We pass then to the consideration of Mrs. Callwood's claim to a portion of the fund in controversy as assignee of Mrs. Peiffer by virtue of a verbal assignment alleged to have been made in August 1939. Mrs. Callwood testified that this was intended to be an assignment of that portion of the future rents of the St. Thomas properties which had originally been owned beneficially by her husband Richard E. C. Callwood.
As we have already pointed out in connection with the assignment of January 31, 1947 to Callwood the validity of an assignment of future rents, being an assignment of an interest in land, is to be determined by the law of the situs of the land, in this case the Virgin Islands. The applicable law in this regard is the statute of frauds which is in force in the Virgin Islands. That statute provides that no interest in land, other than a lease for a term not exceeding one year, may be assigned or transferred except by a deed of conveyance or other instrument in writing.13 It follows that the verbal assignment relied upon by Mrs. Callwood to support her claim to the proceeds on deposit in the Virgin Islands National Bank of certain of the rents received after the assignment was invalid. The district court, therefore, properly rejected her claim based upon that assignment.
The claims of both Callwood and Mrs. Callwood to the fund as assignees of Mrs. Peiffer having thus been determined to be without merit it must follow that the fund belongs to the estate of Anna R. Peiffer, deceased, as contended by Betz, the domiciliary executor of that estate. It does not necessarily follow, however, that the fund should be awarded to Betz as such executor or even that as a foreign executor he is entitled to appear as a party in this litigation. We, therefore, turn to consider that question.
The statutory law of the Virgin Islands is silent as to whether a foreign executor or administrator may sue or be sued in the district court. The generally accepted rule of the common law is that, except as authorized by local statute, a foreign executor or administrator can not sue on a claim belonging to the decedent or be sued on a claim against the estate of the decedent in a state other than that of his appointment, even though he voluntarily appears.14 The rule is based upon the public policy of not interfering with the administration of assets in a foreign state and of preventing local assets from being taken out of the state to the detriment of local creditors who might thus be compelled to go to a foreign state to obtain satisfaction of their claims.15 Exceptions to this rule have been recognized, however, and foreign executors or administrators have been admitted as parties to litigation in the interest of justice under unusual circumstances where claims to property within the jurisdiction of the court are involved.16 We think that the present case comes within this exception and that Betz, as domiciliary executor of the estate of Mrs. Peiffer, was properly joined as a party defendant in the interpleader proceeding. For that proceeding, of which the district court clearly had jurisdiction,17 involved the determination of conflicting claims to the ownership of the bank account in question which is a chose in action having a situs for this purpose in the Virgin Islands where the debtor bank is subject to suit.18 The account was being claimed by both Callwood and Mrs. Callwood adversely to the right of Mrs. Peiffer's estate. The sut, therefore, did not involve a question of administration of the estate but rather the question whether the bank account was property of the estate in St. Thomas which should be administered. It was within the power of the district court, we believe, to permit the foreign domiciliary executor of Mrs. Peiffer's estate to litigate this preliminary question.
When, however, the district court decided that the claims of Callwood and Mrs. Callwood under their respective assignments were invalid and that the bank account belonged to Mrs. Peiffer's estate, subject to Mrs. Callwood's claim for waste, the right of Betz, as foreign domiciliary executor, to continue to participate in the litigation became very much more doubtful. For Mrs. Callwood's claim for waste was against Mrs. Peiffer personally as life tenant and was, therefore, in reality a claim against her estate and not against the bank account as such, the latter being merely a possible source of payment. Her claim accordingly was prematurely made in the interpleader proceeding, as Betz had contended in his amended answer to her amended counterclaim. Clearly the orderly course to have pursued at this point would have been for the district court to award the fund to an ancillary administrator appointed by it to whom Mrs. Callwood's claim for waste and any other claims against the estate of Mrs. Peiffer might be presented and if rejected litigated in the district court as provided by the local law.19 The district court did not pursue this course, however, but adjudicated the waste claim in the interpleader proceeding and, as we have seen, sustained the claim to the extent of $2,500.00, awarding that amount with counsel fees and costs to Mrs. Callwood out of the fund in controversy.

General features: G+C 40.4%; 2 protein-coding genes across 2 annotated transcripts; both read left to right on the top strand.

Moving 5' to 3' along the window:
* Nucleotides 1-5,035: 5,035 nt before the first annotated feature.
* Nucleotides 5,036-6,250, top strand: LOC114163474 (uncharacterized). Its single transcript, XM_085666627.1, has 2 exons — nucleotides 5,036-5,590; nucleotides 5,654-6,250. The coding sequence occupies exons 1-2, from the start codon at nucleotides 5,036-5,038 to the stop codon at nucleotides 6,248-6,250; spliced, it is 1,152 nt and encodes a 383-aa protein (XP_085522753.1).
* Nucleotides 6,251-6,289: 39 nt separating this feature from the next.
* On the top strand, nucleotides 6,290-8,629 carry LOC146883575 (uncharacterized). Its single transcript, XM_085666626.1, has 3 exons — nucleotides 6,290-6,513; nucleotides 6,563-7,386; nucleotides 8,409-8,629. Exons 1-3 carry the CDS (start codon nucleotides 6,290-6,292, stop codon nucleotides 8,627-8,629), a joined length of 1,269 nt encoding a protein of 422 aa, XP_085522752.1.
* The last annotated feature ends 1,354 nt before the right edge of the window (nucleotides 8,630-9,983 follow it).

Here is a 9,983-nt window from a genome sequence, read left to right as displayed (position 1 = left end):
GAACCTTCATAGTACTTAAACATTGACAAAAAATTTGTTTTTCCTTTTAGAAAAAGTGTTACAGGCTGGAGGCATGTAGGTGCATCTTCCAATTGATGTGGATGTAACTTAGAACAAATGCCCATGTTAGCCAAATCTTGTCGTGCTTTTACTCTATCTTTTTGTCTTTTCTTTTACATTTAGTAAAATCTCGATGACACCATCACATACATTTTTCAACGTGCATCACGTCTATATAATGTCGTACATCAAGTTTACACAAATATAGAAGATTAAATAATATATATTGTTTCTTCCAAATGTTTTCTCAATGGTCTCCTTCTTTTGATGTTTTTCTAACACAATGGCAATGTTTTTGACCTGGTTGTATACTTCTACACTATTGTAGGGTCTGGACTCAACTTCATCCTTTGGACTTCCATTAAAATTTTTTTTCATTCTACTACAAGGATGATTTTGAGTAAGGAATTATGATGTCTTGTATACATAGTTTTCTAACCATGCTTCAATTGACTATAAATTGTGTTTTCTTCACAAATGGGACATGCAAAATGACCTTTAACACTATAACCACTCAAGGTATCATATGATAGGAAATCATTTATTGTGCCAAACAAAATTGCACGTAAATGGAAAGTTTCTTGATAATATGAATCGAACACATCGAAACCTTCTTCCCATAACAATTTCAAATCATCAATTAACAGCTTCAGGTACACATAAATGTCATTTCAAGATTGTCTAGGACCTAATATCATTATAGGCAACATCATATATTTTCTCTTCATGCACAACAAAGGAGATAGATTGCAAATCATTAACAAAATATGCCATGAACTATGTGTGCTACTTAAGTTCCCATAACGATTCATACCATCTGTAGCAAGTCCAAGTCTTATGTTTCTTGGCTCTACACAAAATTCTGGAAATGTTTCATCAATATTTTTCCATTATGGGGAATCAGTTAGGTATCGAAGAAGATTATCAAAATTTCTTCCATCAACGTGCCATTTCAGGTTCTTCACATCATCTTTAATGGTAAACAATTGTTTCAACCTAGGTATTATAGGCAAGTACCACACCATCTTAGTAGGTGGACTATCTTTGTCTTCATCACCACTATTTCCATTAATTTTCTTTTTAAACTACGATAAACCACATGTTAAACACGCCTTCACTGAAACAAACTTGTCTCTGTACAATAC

We do not regard with favor the short cut which the district court thus took in by-passing the ancillary administration called for by Virgin Islands law of this local asset of the estate of Anna R. Peiffer. Certainly the judgment of the district court gives no opportunity for other creditors of the estate, if any there are, to present their claims for payment out of this local asset before it is transmitted to the domiciliary executor in Germany. We will, therefore, direct that the amount due the estate be paid to an ancillary administrator to be appointed by the district court, for administration under the local law. But this does not mean that we think that Mrs. Callwood should have a second trial of her claim for waste. The district court has complete jurisdiction of the administration of decedent's estates in the Virgin Islands and the proof and allowance of claims against such estates. That jurisdiction is to be exercised in a proceeding in the nature of a suit in equity.20 An action of interpleader is likewise equitable in nature.21 It was, therefore, not beyond the power of the court in this action to adjudicate Mrs. Callwood's claim against Mrs. Peiffer's estate. Furthermore Mrs. Callwood chose to present and prosecute her claim in this proceeding and the district court acquiresced in having its jurisdiction invoked in that manner. The claim was fully litigated in a proceeding to which not only the domiciliary executor of the deceased debtor, Mrs. Peiffer, but also the person who claims to be her sold legatee, Iza Callwood, were parties. Mrs. Peiffer died nearly eight years ago and the parties entitled to share in her estate, whether as creditors or legatees, have as yet received no part of this Virgin Islands asset. We do not believe that they should be further delayed by requiring a second litigation before the district court of Mrs. Callwood's claim. We accordingly will consider the merits of the disposition which the district court made of that claim.